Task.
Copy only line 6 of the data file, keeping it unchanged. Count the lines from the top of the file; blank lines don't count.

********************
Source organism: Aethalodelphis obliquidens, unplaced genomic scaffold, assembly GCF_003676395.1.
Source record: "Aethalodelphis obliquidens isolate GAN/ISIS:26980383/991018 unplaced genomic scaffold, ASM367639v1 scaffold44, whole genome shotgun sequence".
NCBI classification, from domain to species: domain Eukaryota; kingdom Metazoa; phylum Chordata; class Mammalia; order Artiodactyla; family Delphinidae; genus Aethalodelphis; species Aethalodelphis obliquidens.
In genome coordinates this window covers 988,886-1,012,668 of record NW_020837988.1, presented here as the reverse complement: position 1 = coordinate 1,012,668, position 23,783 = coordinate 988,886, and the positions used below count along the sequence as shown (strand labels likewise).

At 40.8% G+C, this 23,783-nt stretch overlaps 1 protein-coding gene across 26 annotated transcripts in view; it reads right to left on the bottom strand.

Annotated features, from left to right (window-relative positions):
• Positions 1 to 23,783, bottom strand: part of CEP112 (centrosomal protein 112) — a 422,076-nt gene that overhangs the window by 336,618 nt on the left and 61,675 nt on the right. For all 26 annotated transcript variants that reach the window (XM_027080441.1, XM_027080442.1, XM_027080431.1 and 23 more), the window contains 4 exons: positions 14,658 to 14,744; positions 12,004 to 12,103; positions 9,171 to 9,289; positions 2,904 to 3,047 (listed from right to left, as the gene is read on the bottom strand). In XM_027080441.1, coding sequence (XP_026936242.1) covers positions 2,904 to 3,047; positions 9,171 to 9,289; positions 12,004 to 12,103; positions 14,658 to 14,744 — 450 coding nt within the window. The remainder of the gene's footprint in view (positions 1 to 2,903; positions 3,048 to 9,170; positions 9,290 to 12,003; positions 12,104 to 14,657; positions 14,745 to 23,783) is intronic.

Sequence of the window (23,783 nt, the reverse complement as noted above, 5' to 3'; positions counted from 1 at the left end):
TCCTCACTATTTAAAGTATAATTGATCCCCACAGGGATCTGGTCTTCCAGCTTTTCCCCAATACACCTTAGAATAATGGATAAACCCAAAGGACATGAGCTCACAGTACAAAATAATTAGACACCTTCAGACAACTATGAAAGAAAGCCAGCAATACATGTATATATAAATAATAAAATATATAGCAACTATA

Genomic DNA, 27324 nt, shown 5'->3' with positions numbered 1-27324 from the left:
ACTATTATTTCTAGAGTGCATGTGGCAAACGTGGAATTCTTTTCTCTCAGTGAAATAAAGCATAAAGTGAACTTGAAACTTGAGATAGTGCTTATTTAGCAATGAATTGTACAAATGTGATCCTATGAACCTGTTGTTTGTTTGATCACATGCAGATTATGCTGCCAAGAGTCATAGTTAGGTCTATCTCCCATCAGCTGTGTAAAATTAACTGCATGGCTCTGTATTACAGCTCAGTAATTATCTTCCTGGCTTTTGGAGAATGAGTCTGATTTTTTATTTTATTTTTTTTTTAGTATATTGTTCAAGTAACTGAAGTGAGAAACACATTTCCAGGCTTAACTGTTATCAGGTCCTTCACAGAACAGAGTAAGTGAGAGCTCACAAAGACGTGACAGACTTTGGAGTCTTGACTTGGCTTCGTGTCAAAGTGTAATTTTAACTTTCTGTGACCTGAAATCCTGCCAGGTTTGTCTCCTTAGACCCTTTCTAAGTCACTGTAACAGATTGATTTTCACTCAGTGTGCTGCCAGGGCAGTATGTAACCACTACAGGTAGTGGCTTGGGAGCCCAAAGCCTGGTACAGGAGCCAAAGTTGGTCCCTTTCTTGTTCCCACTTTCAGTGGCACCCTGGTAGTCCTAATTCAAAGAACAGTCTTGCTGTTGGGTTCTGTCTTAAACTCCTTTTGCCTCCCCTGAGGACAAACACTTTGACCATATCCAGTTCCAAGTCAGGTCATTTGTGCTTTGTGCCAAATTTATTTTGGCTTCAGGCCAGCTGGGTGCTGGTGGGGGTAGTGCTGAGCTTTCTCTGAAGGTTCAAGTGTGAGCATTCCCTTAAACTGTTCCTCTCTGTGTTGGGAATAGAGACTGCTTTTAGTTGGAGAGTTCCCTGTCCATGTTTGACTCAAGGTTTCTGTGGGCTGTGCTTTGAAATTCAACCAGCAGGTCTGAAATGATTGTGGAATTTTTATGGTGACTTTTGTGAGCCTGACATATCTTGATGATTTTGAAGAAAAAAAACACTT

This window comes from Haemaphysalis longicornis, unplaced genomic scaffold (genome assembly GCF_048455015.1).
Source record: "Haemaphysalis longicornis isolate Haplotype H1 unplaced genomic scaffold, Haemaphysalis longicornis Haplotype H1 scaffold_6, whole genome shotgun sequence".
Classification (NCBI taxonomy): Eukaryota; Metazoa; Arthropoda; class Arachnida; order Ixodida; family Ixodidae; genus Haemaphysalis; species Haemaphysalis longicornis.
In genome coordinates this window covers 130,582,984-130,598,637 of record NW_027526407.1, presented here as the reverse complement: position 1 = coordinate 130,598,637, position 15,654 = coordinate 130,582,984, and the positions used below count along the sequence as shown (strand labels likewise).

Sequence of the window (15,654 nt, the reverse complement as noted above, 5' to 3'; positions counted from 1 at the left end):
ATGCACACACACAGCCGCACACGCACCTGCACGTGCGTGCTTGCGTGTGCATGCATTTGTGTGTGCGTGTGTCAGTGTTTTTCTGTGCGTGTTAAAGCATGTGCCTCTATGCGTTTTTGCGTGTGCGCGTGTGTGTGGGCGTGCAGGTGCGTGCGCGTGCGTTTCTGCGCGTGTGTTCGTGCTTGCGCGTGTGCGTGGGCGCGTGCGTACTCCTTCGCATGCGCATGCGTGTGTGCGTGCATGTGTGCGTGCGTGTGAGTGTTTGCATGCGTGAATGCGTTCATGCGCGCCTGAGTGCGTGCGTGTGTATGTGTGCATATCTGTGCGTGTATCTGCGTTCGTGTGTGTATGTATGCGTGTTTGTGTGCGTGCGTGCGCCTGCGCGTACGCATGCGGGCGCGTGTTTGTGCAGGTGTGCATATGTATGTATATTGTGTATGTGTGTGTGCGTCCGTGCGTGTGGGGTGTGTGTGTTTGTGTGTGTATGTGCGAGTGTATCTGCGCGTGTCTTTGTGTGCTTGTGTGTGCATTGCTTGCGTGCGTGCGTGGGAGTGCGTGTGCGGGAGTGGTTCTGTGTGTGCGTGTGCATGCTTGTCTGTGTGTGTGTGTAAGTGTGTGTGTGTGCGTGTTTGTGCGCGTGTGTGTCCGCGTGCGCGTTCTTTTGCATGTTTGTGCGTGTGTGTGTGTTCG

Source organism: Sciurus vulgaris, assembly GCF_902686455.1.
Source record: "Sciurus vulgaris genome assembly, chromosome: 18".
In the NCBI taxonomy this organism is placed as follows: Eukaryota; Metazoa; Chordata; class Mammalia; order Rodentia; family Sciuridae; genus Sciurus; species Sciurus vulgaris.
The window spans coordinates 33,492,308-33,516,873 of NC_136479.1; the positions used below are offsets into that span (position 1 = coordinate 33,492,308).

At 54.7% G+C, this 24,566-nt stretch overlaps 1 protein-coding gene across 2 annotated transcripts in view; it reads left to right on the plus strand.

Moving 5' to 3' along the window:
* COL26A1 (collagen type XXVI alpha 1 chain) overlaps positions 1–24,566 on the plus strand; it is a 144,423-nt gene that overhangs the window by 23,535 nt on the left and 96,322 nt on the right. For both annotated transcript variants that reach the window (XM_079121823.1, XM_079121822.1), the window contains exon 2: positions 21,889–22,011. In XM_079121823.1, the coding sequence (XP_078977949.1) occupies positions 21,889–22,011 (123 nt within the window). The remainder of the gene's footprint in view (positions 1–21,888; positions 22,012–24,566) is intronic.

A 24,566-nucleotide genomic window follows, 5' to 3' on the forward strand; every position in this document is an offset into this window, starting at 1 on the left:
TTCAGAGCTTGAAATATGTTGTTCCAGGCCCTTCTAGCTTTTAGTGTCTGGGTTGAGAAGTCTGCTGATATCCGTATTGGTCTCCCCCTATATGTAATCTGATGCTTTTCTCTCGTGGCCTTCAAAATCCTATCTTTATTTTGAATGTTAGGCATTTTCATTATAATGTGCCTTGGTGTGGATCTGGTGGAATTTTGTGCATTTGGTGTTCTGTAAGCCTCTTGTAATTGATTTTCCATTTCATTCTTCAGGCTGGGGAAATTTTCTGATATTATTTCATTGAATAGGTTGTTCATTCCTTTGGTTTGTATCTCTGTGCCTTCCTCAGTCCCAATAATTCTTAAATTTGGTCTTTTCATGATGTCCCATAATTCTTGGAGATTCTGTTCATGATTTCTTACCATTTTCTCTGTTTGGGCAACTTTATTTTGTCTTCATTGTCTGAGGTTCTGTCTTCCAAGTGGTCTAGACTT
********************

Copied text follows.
Annotated features, from left to right (window-relative positions):